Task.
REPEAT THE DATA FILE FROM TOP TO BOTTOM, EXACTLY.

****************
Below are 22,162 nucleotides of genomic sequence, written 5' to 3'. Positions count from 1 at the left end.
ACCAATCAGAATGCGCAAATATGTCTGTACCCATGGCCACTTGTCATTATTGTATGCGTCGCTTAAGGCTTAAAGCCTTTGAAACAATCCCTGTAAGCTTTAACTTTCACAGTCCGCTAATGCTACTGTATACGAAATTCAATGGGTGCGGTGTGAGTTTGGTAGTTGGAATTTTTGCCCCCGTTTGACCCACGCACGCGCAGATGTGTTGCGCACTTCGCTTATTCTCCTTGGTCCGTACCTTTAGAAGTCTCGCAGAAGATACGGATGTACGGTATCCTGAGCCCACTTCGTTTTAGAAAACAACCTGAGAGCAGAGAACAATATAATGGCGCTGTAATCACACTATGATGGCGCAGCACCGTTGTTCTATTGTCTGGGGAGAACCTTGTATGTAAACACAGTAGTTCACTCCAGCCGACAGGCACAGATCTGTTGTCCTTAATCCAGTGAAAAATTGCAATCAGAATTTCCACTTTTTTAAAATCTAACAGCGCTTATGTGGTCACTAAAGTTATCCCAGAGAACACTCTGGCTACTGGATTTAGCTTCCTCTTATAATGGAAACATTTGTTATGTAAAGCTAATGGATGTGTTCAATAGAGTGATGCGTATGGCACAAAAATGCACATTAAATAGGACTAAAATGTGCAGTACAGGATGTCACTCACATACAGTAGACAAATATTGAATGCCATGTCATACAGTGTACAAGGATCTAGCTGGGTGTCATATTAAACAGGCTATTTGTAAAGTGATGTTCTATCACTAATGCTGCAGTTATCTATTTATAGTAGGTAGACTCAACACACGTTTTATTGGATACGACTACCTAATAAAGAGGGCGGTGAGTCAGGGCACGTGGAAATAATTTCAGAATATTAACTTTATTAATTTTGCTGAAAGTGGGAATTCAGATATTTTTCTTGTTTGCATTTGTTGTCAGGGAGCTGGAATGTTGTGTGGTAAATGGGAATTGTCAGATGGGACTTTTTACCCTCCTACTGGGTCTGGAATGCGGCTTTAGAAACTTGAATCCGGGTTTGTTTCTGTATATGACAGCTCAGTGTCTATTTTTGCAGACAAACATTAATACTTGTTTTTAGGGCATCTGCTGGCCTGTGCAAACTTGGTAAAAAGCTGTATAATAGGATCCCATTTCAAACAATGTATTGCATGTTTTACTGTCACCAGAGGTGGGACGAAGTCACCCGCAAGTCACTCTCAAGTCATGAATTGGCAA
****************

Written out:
Below are 22,162 nucleotides of genomic sequence, written 5' to 3'. Positions count from 1 at the left end.
ACCAATCAGAATGCGCAAATATGTCTGTACCCATGGCCACTTGTCATTATTGTATGCGTCGCTTAAGGCTTAAAGCCTTTGAAACAATCCCTGTAAGCTTTAACTTTCACAGTCCGCTAATGCTACTGTATACGAAATTCAATGGGTGCGGTGTGAGTTTGGTAGTTGGAATTTTTGCCCCCGTTTGACCCACGCACGCGCAGATGTGTTGCGCACTTCGCTTATTCTCCTTGGTCCGTACCTTTAGAAGTCTCGCAGAAGATACGGATGTACGGTATCCTGAGCCCACTTCGTTTTAGAAAACAACCTGAGAGCAGAGAACAATATAATGGCGCTGTAATCACACTATGATGGCGCAGCACCGTTGTTCTATTGTCTGGGGAGAACCTTGTATGTAAACACAGTAGTTCACTCCAGCCGACAGGCACAGATCTGTTGTCCTTAATCCAGTGAAAAATTGCAATCAGAATTTCCACTTTTTTAAAATCTAACAGCGCTTATGTGGTCACTAAAGTTATCCCAGAGAACACTCTGGCTACTGGATTTAGCTTCCTCTTATAATGGAAACATTTGTTATGTAAAGCTAATGGATGTGTTCAATAGAGTGATGCGTATGGCACAAAAATGCACATTAAATAGGACTAAAATGTGCAGTACAGGATGTCACTCACATACAGTAGACAAATATTGAATGCCATGTCATACAGTGTACAAGGATCTAGCTGGGTGTCATATTAAACAGGCTATTTGTAAAGTGATGTTCTATCACTAATGCTGCAGTTATCTATTTATAGTAGGTAGACTCAACACACGTTTTATTGGATACGACTACCTAATAAAGAGGGCGGTGAGTCAGGGCACGTGGAAATAATTTCAGAATATTAACTTTATTAATTTTGCTGAAAGTGGGAATTCAGATATTTTTCTTGTTTGCATTTGTTGTCAGGGAGCTGGAATGTTGTGTGGTAAATGGGAATTGTCAGATGGGACTTTTTACCCTCCTACTGGGTCTGGAATGCGGCTTTAGAAACTTGAATCCGGGTTTGTTTCTGTATATGACAGCTCAGTGTCTATTTTTGCAGACAAACATTAATACTTGTTTTTAGGGCATCTGCTGGCCTGTGCAAACTTGGTAAAAAGCTGTATAATAGGATCCCATTTCAAACAATGTATTGCATGTTTTACTGTCACCAGAGGTGGGACGAAGTCACCCGCAAGTCACTCTCAAGTCATGAATTGGCAA